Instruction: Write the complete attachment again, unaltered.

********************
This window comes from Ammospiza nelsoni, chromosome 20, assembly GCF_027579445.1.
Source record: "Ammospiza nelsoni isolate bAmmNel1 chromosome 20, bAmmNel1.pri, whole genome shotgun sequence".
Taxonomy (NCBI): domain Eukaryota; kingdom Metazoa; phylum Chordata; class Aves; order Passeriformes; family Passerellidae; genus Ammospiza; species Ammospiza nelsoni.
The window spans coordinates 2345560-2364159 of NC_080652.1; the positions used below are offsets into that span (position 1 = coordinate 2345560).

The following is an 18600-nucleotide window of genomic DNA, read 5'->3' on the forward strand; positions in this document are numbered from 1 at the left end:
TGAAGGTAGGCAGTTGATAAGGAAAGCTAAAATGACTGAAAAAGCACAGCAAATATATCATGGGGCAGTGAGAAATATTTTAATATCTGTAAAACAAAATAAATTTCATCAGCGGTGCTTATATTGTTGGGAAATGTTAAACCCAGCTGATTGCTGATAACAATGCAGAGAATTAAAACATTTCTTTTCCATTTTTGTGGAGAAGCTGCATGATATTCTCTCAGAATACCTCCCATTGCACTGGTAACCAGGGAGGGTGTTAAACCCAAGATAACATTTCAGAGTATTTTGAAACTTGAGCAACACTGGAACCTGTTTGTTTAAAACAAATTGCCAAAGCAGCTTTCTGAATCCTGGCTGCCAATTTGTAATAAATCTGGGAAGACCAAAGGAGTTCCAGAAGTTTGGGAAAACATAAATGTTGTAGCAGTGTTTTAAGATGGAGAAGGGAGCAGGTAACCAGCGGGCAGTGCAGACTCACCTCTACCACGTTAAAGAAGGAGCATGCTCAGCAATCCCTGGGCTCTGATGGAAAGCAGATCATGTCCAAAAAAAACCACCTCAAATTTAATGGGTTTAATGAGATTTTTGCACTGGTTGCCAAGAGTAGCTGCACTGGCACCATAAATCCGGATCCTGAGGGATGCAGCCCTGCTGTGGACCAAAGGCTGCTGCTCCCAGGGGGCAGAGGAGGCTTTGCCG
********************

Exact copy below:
This window comes from Ammospiza nelsoni, chromosome 20, assembly GCF_027579445.1.
Source record: "Ammospiza nelsoni isolate bAmmNel1 chromosome 20, bAmmNel1.pri, whole genome shotgun sequence".
Taxonomy (NCBI): domain Eukaryota; kingdom Metazoa; phylum Chordata; class Aves; order Passeriformes; family Passerellidae; genus Ammospiza; species Ammospiza nelsoni.
The window spans coordinates 2345560-2364159 of NC_080652.1; the positions used below are offsets into that span (position 1 = coordinate 2345560).

The following is an 18600-nucleotide window of genomic DNA, read 5'->3' on the forward strand; positions in this document are numbered from 1 at the left end:
TGAAGGTAGGCAGTTGATAAGGAAAGCTAAAATGACTGAAAAAGCACAGCAAATATATCATGGGGCAGTGAGAAATATTTTAATATCTGTAAAACAAAATAAATTTCATCAGCGGTGCTTATATTGTTGGGAAATGTTAAACCCAGCTGATTGCTGATAACAATGCAGAGAATTAAAACATTTCTTTTCCATTTTTGTGGAGAAGCTGCATGATATTCTCTCAGAATACCTCCCATTGCACTGGTAACCAGGGAGGGTGTTAAACCCAAGATAACATTTCAGAGTATTTTGAAACTTGAGCAACACTGGAACCTGTTTGTTTAAAACAAATTGCCAAAGCAGCTTTCTGAATCCTGGCTGCCAATTTGTAATAAATCTGGGAAGACCAAAGGAGTTCCAGAAGTTTGGGAAAACATAAATGTTGTAGCAGTGTTTTAAGATGGAGAAGGGAGCAGGTAACCAGCGGGCAGTGCAGACTCACCTCTACCACGTTAAAGAAGGAGCATGCTCAGCAATCCCTGGGCTCTGATGGAAAGCAGATCATGTCCAAAAAAAACCACCTCAAATTTAATGGGTTTAATGAGATTTTTGCACTGGTTGCCAAGAGTAGCTGCACTGGCACCATAAATCCGGATCCTGAGGGATGCAGCCCTGCTGTGGACCAAAGGCTGCTGCTCCCAGGGGGCAGAGGAGGCTTTGCCG